Experienced by Kimatni Rawlins
Looks like every luxury automaker is putting in their bids for the next hot, small, premium utility vehicle to meet the diverse needs of active consumer lifestyles. Whether a parent juggling three weekend games for your children, a hardcore off-road cyclist or a hospitable friend who volunteers their ride for road trips with the boys/girls, a vehicle that provides comfort, convenience, fuel efficiency and performance is always ideal. Land Rover presented the Evoque, Acura has the RDX, BMW rolls with the X3, Audi is on point with the Q5, Cadillac represents with the SRX and Porsche now enters the stadium with their all-new 2015 Macan.
The Small Wonder from Germany is just that; full of inquisitive surprises, laden with technology expected from the Cayenne and built with “Happy Feet” in the form of AWD that excels on both racetracks and rocky hills. It’s true as I was a witness to the Macan’s diversity recently at Willow Springs Raceway in Rosamond, California. I know what you are thinking. Why in the world is Automotive Rhythms testing a SUV in environments properly suited for coupes? According to Porsche the revelation is quite simple: “We have shown with the Cayenne and the Panamera that many of the very same attributes that make the 911 a great sports car translate well to other segments of the marketplace. The Macan continues this tradition and represents the first time such a level of performance and agility has ever been available to those seeking a compact SUV package.”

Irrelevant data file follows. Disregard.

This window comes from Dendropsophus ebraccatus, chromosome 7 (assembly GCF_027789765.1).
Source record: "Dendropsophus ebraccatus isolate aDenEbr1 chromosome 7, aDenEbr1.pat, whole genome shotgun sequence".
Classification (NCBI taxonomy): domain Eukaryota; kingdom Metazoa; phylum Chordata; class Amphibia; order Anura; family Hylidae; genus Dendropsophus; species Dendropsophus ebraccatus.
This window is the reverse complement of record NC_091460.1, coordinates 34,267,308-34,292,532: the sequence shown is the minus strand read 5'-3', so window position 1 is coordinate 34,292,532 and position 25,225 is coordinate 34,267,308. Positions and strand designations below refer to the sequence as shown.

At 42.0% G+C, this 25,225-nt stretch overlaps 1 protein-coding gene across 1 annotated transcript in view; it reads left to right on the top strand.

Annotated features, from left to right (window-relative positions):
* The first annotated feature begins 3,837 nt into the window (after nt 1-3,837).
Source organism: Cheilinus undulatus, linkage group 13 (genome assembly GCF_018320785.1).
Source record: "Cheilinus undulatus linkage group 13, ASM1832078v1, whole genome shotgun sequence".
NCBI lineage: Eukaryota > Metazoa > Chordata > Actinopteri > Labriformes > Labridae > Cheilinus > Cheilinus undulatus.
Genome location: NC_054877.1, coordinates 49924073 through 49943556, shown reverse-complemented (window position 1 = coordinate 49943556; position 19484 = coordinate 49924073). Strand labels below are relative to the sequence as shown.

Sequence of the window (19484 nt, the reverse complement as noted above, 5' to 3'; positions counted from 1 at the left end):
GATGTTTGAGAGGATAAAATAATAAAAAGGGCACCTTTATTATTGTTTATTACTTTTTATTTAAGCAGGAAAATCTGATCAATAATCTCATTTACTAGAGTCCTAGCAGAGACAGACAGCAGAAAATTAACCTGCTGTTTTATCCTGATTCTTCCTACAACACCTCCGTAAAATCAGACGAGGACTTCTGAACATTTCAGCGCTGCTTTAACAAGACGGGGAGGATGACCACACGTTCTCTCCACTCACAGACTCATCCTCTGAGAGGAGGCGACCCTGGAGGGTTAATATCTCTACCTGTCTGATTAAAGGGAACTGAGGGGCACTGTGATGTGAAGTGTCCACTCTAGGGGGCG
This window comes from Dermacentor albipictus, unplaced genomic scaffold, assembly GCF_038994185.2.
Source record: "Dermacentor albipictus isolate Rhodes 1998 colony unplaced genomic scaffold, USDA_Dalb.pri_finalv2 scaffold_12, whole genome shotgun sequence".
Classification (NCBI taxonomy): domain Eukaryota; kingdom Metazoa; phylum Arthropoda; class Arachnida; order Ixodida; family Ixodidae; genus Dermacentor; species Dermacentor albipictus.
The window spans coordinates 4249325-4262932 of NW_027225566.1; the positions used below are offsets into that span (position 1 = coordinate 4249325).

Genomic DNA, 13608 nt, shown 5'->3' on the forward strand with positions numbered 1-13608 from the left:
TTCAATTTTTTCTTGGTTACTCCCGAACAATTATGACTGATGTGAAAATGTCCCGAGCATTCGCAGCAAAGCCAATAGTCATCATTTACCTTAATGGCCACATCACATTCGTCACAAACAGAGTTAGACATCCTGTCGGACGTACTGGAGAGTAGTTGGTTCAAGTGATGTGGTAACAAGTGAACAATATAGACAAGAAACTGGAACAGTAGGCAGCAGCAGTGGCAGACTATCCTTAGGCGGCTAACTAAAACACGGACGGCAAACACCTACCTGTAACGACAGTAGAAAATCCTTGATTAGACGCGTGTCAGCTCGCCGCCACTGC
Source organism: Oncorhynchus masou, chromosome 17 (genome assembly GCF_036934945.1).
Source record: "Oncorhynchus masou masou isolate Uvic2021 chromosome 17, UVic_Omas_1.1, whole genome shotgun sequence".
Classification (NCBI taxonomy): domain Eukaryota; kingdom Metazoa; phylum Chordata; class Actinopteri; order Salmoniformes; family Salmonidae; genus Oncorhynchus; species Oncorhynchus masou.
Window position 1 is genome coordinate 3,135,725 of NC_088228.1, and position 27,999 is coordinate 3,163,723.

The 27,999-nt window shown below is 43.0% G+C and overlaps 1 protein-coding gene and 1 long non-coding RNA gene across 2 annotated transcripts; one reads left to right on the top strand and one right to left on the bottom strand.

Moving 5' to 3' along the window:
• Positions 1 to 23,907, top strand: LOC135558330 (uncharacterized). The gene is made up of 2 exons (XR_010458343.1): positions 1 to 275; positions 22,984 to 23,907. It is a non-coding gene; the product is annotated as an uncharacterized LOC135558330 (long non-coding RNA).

Macan, Indonesian for “tiger,” is denoted by just two models: the $49,900 Macan S and the $72,300 Macan Turbo. But if you are familiar with Porsche’s a la carte pricing menu you will be able to relate to the $102,435 sticker price on the Mahogany Metallic model we tested. It was replete with the $1,385 Air Suspension, $1,490 Porsche Torque Vectoring Plus (PTV Plus), $1,600 Adaptive Cruise Control, $1,290 Sport Chrono Package (adds Launch Control and SPORT PLUS Button), $4,290 Burmester High-End Surround Sound System and the gorgeous $3,300 21” 911 Turbo design wheels. In total our vehicle was optioned out with 34 distinct line items, most of which are akin to the DNA of performance engineered vehicles. In fact, the first Porsche was built in Austria in 1948 and every car since has been developed around motorsports. The German brand says there are no demographic targets for the Macan, but I don’t see too many young, male trendsetters rushing for the Indonesian tiger. Actually, all of the onlookers who approached us while cruising around Pasadena were females, and unless they are weekend racers most of the aforementioned options are not necessary.